But what about the United States, where it all started? As mentioned earlier, sentence diagramming seems to have flourished everywhere till the 1970s, so most of the American structuralists, including Bloomfield himself, must have done it at school. At the very least it must have shown them that a sentence has a structure that can be displayed visually. And yet (so far as I know) they never mentioned it even when they used trees to show constituent structure. Less still did they see themselves as improving it to make it work better in schools (as they could so easily have done, e.g. by making it sensitive to word order).

And in the UK (where I live)? We had a home-grown alternative to Reed and Kellogg (invented by Nesfield in the late nineteenth century, and still in use in my school during the 1950s), but it used columns rather than diagrams. I have no idea why we didn't buy Reed and Kellogg, but we didn't; and worse than that, we started the big international campaign against all grammar teaching (with or without diagrams) at school. This time the Americans followed, and the disease spread throughout the English-speaking world and beyond. As we struggle to cope with the effects of that disaster, it's worth pondering the history of it all.

Three cheers for Stephen Watkins Clark and his bubbles! Nearly two centuries later, where would modern linguistics have been without him? And even more importantly, where would those countless generations of bright school-kids (and teachers) have found their fun?

The above is a guest post by Dick Hudson. Some earlier LL posts on related topics:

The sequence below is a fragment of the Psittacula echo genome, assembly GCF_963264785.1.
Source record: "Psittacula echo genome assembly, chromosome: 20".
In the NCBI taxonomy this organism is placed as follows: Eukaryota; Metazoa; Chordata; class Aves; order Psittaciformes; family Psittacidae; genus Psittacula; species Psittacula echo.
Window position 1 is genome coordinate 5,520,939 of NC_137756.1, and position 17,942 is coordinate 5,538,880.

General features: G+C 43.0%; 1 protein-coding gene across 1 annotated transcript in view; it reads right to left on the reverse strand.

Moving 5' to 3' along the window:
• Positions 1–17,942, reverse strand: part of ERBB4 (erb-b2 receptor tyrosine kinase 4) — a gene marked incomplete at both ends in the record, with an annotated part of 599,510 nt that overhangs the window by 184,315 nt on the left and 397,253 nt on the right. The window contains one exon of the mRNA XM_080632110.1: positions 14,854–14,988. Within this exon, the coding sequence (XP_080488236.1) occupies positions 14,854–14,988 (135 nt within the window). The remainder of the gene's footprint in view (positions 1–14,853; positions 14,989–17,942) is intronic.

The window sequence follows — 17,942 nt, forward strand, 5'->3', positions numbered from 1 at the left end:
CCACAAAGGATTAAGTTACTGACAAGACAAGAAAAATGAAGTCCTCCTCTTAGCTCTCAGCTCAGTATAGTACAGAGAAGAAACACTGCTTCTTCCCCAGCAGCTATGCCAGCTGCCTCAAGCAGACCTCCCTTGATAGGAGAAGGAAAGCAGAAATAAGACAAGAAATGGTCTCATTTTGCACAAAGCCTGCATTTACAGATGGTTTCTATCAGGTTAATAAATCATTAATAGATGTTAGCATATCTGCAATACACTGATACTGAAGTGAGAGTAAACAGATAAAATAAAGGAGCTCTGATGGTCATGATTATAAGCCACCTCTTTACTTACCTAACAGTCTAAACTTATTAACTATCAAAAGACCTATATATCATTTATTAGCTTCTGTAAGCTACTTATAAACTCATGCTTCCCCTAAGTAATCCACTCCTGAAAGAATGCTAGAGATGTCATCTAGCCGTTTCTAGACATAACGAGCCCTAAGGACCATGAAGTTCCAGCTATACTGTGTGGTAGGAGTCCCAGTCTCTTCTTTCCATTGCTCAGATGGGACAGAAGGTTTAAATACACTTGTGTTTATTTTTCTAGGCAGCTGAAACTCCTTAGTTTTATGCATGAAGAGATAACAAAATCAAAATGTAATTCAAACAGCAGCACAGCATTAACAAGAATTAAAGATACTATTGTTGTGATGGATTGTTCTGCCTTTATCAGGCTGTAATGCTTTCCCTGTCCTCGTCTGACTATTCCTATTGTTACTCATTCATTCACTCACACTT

"Personal and intellectual history of sentence diagrams", 10/14/2004
"Nominee for the Trent Reznor Prize", 4/14/2012
"Diagramming Sentences", 4/14/2013
"Putting grammar back in grammar schools: A modest proposal", 12/25/2013
"School grammar, Round two", 12/30/2012

I should also add that dependency diagrams and constituent-structure diagrams are more or less notational variants, and that these days, people often translate treebanks back and forth between dependency and CS versions.


  1. quixote said,

    January 1, 2014 @ 1:23 pm

    I remember sentence diagramming in sixth or seventh grade. I was a rather precocious kid, but it was the first time it occurred to me that "parts of speech" actually meant something, and that those parts fitted together in specific ways, and that it was possible to think about it visually. As a near-100% visual learner, it was a wonderful aha! moment for me.

    Sad that so many generations of students have been deprived of it, but good to hear it may be coming back.

  2. Victor Mair said,

    January 1, 2014 @ 2:09 pm

    I loved sentence diagramming when I was in junior high school and high school. It made the acquisition of linguistic analytical skills positively fun. I too feel sorry that students nowadays apparently do not have the opportunity to do it.

  3. Rod Johnson said,

    January 1, 2014 @ 2:53 pm

    Just a historical tangent: you can trace Tesniere's dependency ideas back through the Prague Circle to the Third Historical Investigation of Edmund Husserl, "On the Theory of Parts and Wholes," (1900) where he moves from a part-whole based ontology (i.e., constituency) to a "foundation" based one (i.e., dependency). It's fascinating to see the two approaches in embryo, as it were. Husserl addressed the Prague Circle on a few occasions. Tesniere visited the Circle at least a couple times (as, I believe, did Louis Hjelmslev, who covered some similar territory, and Anton Reichling, whose Het Woord (1935) was another, more explicitly phenomenological work). I'm pretty sure Jakobson's treatment of distinctive features was influenced by Husserl's "moments" (parts that can't exist independently) as well. I think Husserl was a important and largely unrecognized influence on early structuralism in Europe. I hope some historian of linguistics takes a look at this some day.